Wastewater: EU parliament votes for “extended producer responsibility”

Wastewater: EU parliament votes for “extended producer responsibility”

It’s confirmed! Pharmaceutical and cosmetics manufacturers will have to pay for eliminating micropollutants in urban wastewater within the European Union. The two sectors will have to jointly cover at least 80% of the additional costs induced by the cleaning up. The whole package must still be officially approved by the EU’s member states.

On Wednesday, the 10th of April 2024, the European Union’s parliament approved a package of rules that will make the pharmaceutical and cosmetic industries cover more of the costs of cleaning up their waste waters. With a vote of 481 in favour and 79 against, with 26 abstentions, Europe’s parliament rubber-stamped an accord it reached late January with member states on the revision of the Urban Wastewater Treatment Directive. Medicines and cosmetics are deemed to be the two main sources of micropollutants entering wastewater treatment plants.

More stringent rules

The text, which revises rules in place since 1991, drastically lowers to 1,000 inhabitants the threshold at which towns will be required by 2035 to eliminate all biodegradable organic materials before they can release their treated used waters into the environment.

Towns with more than 150,000 inhabitants will by 2039 have to remove all nitrogen and phosphorous, and by 2045 a wide range of micropollutants, with intermediate targets to reduce them in the meantime. Smaller towns (from 10,000 inhabitants) will also be concerned after 2045, under conditions. In addition, the text strengthens the monitoring of various public health parameters (such as known viruses and emerging pathogens), chemical pollutants, including so-called “forever chemicals” (per- and polyfluoroalkyl substances or PFAS), and microplastics.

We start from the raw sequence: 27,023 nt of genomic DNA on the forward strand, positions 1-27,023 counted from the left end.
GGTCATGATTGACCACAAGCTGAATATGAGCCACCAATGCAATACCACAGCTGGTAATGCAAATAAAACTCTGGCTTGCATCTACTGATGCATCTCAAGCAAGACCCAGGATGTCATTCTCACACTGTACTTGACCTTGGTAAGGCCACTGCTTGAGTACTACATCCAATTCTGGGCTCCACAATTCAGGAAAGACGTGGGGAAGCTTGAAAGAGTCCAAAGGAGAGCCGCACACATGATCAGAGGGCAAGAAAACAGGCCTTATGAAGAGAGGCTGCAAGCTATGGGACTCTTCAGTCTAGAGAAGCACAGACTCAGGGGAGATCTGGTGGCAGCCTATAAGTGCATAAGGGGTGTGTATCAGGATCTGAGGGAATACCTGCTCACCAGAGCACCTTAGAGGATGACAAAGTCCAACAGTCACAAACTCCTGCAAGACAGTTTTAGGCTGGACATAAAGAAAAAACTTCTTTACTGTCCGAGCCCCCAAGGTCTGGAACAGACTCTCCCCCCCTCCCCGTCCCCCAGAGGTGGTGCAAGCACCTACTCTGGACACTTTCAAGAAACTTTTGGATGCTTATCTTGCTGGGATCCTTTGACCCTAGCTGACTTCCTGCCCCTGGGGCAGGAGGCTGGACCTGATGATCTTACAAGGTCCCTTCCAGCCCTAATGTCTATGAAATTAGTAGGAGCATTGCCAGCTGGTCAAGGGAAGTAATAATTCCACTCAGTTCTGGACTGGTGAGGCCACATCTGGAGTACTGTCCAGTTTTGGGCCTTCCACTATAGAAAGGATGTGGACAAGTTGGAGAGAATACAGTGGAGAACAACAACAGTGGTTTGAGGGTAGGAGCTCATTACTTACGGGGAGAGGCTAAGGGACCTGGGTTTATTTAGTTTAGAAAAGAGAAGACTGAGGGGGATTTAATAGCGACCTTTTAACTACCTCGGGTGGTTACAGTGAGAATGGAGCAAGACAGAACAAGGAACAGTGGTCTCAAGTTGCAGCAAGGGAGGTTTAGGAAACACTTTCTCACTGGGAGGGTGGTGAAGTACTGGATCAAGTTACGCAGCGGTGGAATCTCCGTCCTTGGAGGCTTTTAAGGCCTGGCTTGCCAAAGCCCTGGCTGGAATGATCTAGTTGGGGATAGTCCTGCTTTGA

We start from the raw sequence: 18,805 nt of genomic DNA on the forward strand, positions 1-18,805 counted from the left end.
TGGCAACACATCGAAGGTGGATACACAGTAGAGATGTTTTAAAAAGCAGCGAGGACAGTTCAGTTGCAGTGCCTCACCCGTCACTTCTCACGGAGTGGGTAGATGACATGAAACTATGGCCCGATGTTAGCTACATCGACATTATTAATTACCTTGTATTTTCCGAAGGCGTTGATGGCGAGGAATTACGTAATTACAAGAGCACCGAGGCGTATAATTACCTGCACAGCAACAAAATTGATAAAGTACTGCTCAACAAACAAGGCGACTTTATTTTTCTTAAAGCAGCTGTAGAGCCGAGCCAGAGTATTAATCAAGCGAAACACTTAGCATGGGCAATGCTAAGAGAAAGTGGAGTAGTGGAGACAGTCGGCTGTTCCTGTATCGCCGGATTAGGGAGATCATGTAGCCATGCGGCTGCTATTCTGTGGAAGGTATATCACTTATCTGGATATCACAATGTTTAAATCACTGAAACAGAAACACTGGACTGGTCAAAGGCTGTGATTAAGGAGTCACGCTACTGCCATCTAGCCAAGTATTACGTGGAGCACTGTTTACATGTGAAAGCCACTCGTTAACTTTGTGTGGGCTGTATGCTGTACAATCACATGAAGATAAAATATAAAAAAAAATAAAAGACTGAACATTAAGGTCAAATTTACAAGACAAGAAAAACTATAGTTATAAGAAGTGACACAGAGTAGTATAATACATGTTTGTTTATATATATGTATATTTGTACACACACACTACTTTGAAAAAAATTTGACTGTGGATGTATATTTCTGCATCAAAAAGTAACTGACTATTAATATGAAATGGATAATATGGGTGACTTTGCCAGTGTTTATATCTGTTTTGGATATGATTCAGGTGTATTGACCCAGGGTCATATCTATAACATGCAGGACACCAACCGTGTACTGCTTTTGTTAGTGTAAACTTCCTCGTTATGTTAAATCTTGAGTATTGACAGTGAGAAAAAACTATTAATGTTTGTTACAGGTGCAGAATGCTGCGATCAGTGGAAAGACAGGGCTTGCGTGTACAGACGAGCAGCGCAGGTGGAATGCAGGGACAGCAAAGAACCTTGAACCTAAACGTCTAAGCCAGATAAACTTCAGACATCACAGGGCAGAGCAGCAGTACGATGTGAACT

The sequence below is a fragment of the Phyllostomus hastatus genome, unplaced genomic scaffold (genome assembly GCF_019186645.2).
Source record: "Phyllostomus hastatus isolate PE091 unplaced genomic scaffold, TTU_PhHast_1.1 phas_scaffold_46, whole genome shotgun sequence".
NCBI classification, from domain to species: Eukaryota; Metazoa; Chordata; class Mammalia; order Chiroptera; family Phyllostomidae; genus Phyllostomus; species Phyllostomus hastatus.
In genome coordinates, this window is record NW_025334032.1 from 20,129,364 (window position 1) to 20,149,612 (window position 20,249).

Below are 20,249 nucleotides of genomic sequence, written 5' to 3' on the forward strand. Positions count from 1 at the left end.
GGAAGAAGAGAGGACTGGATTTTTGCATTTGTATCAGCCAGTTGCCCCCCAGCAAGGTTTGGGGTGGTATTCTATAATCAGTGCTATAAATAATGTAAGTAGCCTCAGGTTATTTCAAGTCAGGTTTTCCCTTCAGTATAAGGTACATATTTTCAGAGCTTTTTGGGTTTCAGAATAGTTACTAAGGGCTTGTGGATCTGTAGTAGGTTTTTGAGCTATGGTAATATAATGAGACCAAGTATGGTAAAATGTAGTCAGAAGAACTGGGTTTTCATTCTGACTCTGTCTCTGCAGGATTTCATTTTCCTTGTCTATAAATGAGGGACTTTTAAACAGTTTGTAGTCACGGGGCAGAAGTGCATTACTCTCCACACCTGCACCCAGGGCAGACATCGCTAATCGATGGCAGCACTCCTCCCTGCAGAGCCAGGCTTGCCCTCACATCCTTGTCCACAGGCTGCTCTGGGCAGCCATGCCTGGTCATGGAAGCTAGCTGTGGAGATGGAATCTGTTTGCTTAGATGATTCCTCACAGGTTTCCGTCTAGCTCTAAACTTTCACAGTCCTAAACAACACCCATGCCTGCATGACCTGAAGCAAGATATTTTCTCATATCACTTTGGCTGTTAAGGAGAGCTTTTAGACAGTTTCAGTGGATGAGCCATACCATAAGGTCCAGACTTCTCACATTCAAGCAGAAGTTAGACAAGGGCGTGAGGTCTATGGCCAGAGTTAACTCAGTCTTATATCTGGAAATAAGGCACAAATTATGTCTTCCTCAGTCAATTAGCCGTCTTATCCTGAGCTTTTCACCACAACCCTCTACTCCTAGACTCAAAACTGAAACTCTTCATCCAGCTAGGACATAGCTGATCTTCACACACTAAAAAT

In addition, the text introduces an energy neutrality target, meaning that urban wastewater treatment plants will have to progressively increase the share of renewable energy used each year (20% by 2030; 40% by 2035; 70% by 2040 and 100% by 2045 on average at the national level).

Pharmaceutical and cosmetic industries to pay

Most importantly, the package establishes the principle of “the polluter pays” by imposing greater contributions from the pharmaceutical and cosmetic industries. According to the EU, 59 percent of micropollutants in water treatment stations come from pharmaceutical producers and 14 percent from cosmetics.

These two sectors will be asked to cover 80 percent of the extra investments needed to eliminate micropollutants, with the remaining 20 percent covered by member states. The European Commission initially wanted industry to cover the full cost, but it dialled back its demands in order to avoid a burdensome financial impact on laboratories that would indirectly affect the prices of medicines, leading to unintended consequences on the availability, affordability and accessibility of the products.

“Underestimated” costs?

We have ensured that the impact of this legislation on the affordability of medicines will not be disproportionate,” said Finnish MEP and rapporteur Nils Torvalds (Renew, FI).

The European Commission initially wanted industry to cover the full cost, but it dialled back its demands under pressure from the parliament and industry lobbyists.

These treatment costs have been grossly underestimated and will fall mainly on affordable generic medicines,” the profitability margins of which are already low, Adrian van den Hoven, head of Medicines for Europe, protested in January.

According to the trade association, the new rules might negatively impact the production of medicines that are already in short supply. Medicines for Europe also highlights “the complexity or potential impossibility of replacing pharmaceuticals with greener alternatives.

We regret to see that only the pharmaceutical and cosmetics sectors will cover the Extended Producer Responsibility (EPR) system set up the legislation. We believe that every stakeholder contributing to micropollutants in the water must be part of any solution to enable the cleanest water possible,” added the European Federation of Pharmaceutical Industries and Associations (EFPIA.

Conversely, Aqua Publica Europea, the association of public water operators, welcomed the introduction of an Extended Producer Responsibility (EPR) scheme. However, the association regretted “the watering down of the initial Commission’s proposal with the introduction of national financing, which will create discrepancies across the internal market and risk driving competition between Member States.

The package must still be officially approved by the EU’s member states.


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